Occupational lung disease (OLD)

Red flags

Consider immediate referral for patients with the following:

Acute exacerbations of OLD showing the following features

  • Severely breathless (>24 breaths/min at rest)
  • Unable to walk between rooms (when previously mobile)
  • Unable to eat or sleep secondary to dyspnoea
  • Altered mental state
  • Worsening hypoxaemia or cor pulmonale
  • Oxygen saturation <90% (if not known to retain CO2)
  • Clinical signs of pneumonia
  • New signs of heart failure
  • New arrhythmia/chest pain

Other important information for referring practitioners

  • Clarify diagnosis and access specialist investigations (litigation can be an issue)
  • Management advice
  • Infective exacerbations

Occupational lung diseases

  • Silica related
    • Acute silicosis
    • Chronic silicosis
  • Asbestos related
    • Asbestosis
    • Asbestos related pleural disease
      • Pleural plaques
      • Pleural effusion
  • Coal related
    • Simple pneumoconiosis
    • Complicated pneumoconiosis/progressive massive fibrosis
  • Hard metal related
    • Tungsten carbide
  • Beryllium related
  • Hypersensitivity related pneumonitis (this is an extensive list – see links for more information)
    • Farmers lung (mouldy hay)
    • Bagossosis (mouldy pressed sugar cane)
    • Bird fancier’s lung (bird products)


  • Diagnosis of OLD is primarily based on a history of current or previous dust exposure associated with respiratory symptoms. Cough (productive or non-productive) and SOBOE are the commonest symptoms. As most investigations performed in primary care are not diagnostic it is important to enquire about occupational dust exposure.


  • Do not smoke as this increases the risk for OLD
  • Wear protective devices at all times during exposure
  • Regularly check spirometry in dust exposed workers


  • Treatment is supportive. Use of bronchodilators and inhaled steroids may be of some benefit. Steroids are useful in hypersensitivity pneumonitis. In all cases removal of the causative agent is important.
  • Regular review of spirometry will chart any progression in disease. Lung cancer is more common in asbestos and uranium dust, tuberculosis is also more common in dust related diseases especially silicosis.
  • A multidisciplinary approach using physiotherapy, pulmonary rehab and optimising nutrition and exercise can help to improve QoL.

Referral requirements

A referral may be rejected without the following information.

  • Reason for referral
  • History of OLD or symptoms
    • Duration
    • Severity
    • Nature of occupational exposure and circumstances
  • Management to date
    • Include last two specialist letters if seen previously at another centre
  • Other relevant medical conditions
  • Medications
    • Include previously tried medications if associated with treatment failure or problems
    • Include full medication list and allergies
  • Investigations
    • FBC (eosinophil count, anaemia, high WCC)
    • Spirometry
    • CXR
    • CT chest

Additional referral information (useful for processing the referral)

  • Allergy testing
  • Gas transfer studies

Out of catchment

Metro North Health is responsible for providing public health services to the people who reside within its boundaries. Special consideration is made for patients requiring tertiary care or services that are not provided by their local Hospital and Health Service. If your patient lives outside the Metro North Health area and you wish to refer them to one of our services, inclusion of information regarding their particular medical and social factors will assist with the triaging of your referral.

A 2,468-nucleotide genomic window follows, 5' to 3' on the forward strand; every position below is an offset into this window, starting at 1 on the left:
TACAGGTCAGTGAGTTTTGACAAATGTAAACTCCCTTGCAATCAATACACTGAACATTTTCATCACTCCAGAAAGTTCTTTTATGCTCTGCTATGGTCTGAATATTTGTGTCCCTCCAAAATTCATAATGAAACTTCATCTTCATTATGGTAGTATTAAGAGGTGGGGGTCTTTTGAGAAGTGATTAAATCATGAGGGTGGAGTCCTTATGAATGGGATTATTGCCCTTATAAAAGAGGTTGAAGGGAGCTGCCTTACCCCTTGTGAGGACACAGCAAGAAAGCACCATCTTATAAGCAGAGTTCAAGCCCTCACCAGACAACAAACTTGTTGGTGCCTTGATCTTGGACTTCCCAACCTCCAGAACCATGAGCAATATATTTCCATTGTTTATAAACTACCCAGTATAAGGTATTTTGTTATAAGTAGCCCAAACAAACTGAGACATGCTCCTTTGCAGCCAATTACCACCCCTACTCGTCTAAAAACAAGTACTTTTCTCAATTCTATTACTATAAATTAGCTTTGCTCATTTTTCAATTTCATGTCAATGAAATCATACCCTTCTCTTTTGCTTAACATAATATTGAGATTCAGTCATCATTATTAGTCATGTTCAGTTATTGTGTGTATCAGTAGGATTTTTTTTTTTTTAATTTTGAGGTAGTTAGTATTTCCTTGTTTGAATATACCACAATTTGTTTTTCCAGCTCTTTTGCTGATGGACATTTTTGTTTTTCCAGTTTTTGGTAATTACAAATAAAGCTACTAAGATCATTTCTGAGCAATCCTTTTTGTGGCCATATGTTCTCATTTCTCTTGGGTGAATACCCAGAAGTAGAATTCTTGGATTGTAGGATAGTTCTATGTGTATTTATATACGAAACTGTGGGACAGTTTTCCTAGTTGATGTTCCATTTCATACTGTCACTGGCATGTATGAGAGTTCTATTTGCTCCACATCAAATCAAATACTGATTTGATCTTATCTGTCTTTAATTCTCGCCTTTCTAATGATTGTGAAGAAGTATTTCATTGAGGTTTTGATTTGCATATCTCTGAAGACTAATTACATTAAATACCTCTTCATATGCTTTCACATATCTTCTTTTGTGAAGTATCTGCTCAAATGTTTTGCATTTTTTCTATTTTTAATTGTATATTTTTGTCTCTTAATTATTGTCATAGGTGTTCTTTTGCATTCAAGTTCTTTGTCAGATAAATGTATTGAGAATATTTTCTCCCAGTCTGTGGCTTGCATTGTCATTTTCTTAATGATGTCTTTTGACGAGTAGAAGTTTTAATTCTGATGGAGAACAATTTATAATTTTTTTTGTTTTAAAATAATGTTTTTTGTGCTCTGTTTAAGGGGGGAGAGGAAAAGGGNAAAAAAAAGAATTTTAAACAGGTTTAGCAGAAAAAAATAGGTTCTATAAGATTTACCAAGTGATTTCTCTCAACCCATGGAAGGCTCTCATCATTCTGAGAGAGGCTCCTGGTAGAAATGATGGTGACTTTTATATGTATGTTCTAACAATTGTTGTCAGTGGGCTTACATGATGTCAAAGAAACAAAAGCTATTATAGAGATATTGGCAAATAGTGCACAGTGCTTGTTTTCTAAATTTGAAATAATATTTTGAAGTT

• Impact on employment
  • Impact on education
  • Impact on home
  • Impact on activities of daily living
  • Impact on ability to care for others
  • Impact on personal frailty or safety
  • Identifies as Aboriginal and/or Torres Strait Islander
  • To establish a diagnosis
  • For treatment or intervention
  • For advice and management
  • For specialist to take over management
  • Reassurance for GP/second opinion
  • For a specified test/investigation the GP can’t order, or the patient can’t afford or access
  • Reassurance for the patient/family
  • For other reason (e.g. rapidly accelerating disease progression)
  • Clinical judgement indicates a referral for specialist review is necessary
  • Presenting symptoms (evolution and duration)
  • Physical findings
  • Details of previous treatment (including systemic and topical medications prescribed) including the course and outcome of the treatment
  • Body mass index (BMI)
  • Details of any associated medical conditions which may affect the condition or its treatment (e.g. diabetes), noting these must be stable and controlled prior to referral
  • Current medications and dosages
  • Drug allergies
  • Alcohol, tobacco and other drugs use
  • Full name (including aliases)
  • Date of birth
  • Residential and postal address
  • Telephone contact number/s – home, mobile and alternative
  • Medicare number (where eligible)
  • Name of the parent or caregiver (if appropriate)
  • Preferred language and interpreter requirements
  • Identifies as Aboriginal and/or Torres Strait Islander
  • Full name
  • Full address
  • Contact details – telephone, fax, email
  • Provider number
  • Date of referral
  • Signature
  • Willingness to have surgery (where surgery is a likely intervention)
  • Choice to be treated as a public or private patient
  • Compensable status (e.g. DVA, Work Cover, Motor Vehicle Insurance, etc.)
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